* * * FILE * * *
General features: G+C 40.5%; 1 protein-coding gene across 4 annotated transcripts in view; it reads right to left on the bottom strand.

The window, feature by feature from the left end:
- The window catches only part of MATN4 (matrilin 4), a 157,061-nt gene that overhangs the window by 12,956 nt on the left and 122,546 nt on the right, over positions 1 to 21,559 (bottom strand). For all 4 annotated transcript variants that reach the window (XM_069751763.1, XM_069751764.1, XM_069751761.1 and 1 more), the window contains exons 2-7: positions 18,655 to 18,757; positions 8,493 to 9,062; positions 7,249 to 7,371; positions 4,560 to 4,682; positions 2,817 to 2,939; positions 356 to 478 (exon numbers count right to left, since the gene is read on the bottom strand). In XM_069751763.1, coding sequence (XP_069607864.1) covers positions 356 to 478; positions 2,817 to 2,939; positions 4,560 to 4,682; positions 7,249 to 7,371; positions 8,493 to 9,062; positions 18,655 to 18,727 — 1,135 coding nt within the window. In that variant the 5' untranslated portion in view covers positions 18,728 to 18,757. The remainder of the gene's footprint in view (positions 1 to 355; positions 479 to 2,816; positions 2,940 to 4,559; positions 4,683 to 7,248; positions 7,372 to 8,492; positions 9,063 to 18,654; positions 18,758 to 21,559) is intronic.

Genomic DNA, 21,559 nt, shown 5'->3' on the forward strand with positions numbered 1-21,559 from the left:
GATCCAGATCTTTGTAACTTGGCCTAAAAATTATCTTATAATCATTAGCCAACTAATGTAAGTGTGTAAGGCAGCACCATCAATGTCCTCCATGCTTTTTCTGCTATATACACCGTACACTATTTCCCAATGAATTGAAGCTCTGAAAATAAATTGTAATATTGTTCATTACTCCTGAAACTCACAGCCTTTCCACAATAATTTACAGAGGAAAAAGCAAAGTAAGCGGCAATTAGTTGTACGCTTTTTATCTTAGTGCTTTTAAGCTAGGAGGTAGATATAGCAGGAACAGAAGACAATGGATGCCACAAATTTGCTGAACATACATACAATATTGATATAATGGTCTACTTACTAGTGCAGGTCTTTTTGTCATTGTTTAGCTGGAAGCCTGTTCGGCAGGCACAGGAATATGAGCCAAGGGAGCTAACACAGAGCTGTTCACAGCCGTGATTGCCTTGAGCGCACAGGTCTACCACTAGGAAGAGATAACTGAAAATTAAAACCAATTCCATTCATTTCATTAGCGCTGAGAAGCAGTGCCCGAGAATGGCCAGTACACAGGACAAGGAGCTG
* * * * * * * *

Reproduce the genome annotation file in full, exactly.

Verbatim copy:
General features: G+C 40.5%; 1 protein-coding gene across 4 annotated transcripts in view; it reads right to left on the bottom strand.

The window, feature by feature from the left end:
- The window catches only part of MATN4 (matrilin 4), a 157,061-nt gene that overhangs the window by 12,956 nt on the left and 122,546 nt on the right, over positions 1 to 21,559 (bottom strand). For all 4 annotated transcript variants that reach the window (XM_069751763.1, XM_069751764.1, XM_069751761.1 and 1 more), the window contains exons 2-7: positions 18,655 to 18,757; positions 8,493 to 9,062; positions 7,249 to 7,371; positions 4,560 to 4,682; positions 2,817 to 2,939; positions 356 to 478 (exon numbers count right to left, since the gene is read on the bottom strand). In XM_069751763.1, coding sequence (XP_069607864.1) covers positions 356 to 478; positions 2,817 to 2,939; positions 4,560 to 4,682; positions 7,249 to 7,371; positions 8,493 to 9,062; positions 18,655 to 18,727 — 1,135 coding nt within the window. In that variant the 5' untranslated portion in view covers positions 18,728 to 18,757. The remainder of the gene's footprint in view (positions 1 to 355; positions 479 to 2,816; positions 2,940 to 4,559; positions 4,683 to 7,248; positions 7,372 to 8,492; positions 9,063 to 18,654; positions 18,758 to 21,559) is intronic.

Genomic DNA, 21,559 nt, shown 5'->3' on the forward strand with positions numbered 1-21,559 from the left:
GATCCAGATCTTTGTAACTTGGCCTAAAAATTATCTTATAATCATTAGCCAACTAATGTAAGTGTGTAAGGCAGCACCATCAATGTCCTCCATGCTTTTTCTGCTATATACACCGTACACTATTTCCCAATGAATTGAAGCTCTGAAAATAAATTGTAATATTGTTCATTACTCCTGAAACTCACAGCCTTTCCACAATAATTTACAGAGGAAAAAGCAAAGTAAGCGGCAATTAGTTGTACGCTTTTTATCTTAGTGCTTTTAAGCTAGGAGGTAGATATAGCAGGAACAGAAGACAATGGATGCCACAAATTTGCTGAACATACATACAATATTGATATAATGGTCTACTTACTAGTGCAGGTCTTTTTGTCATTGTTTAGCTGGAAGCCTGTTCGGCAGGCACAGGAATATGAGCCAAGGGAGCTAACACAGAGCTGTTCACAGCCGTGATTGCCTTGAGCGCACAGGTCTACCACTAGGAAGAGATAACTGAAAATTAAAACCAATTCCATTCATTTCATTAGCGCTGAGAAGCAGTGCCCGAGAATGGCCAGTACACAGGACAAGGAGCTG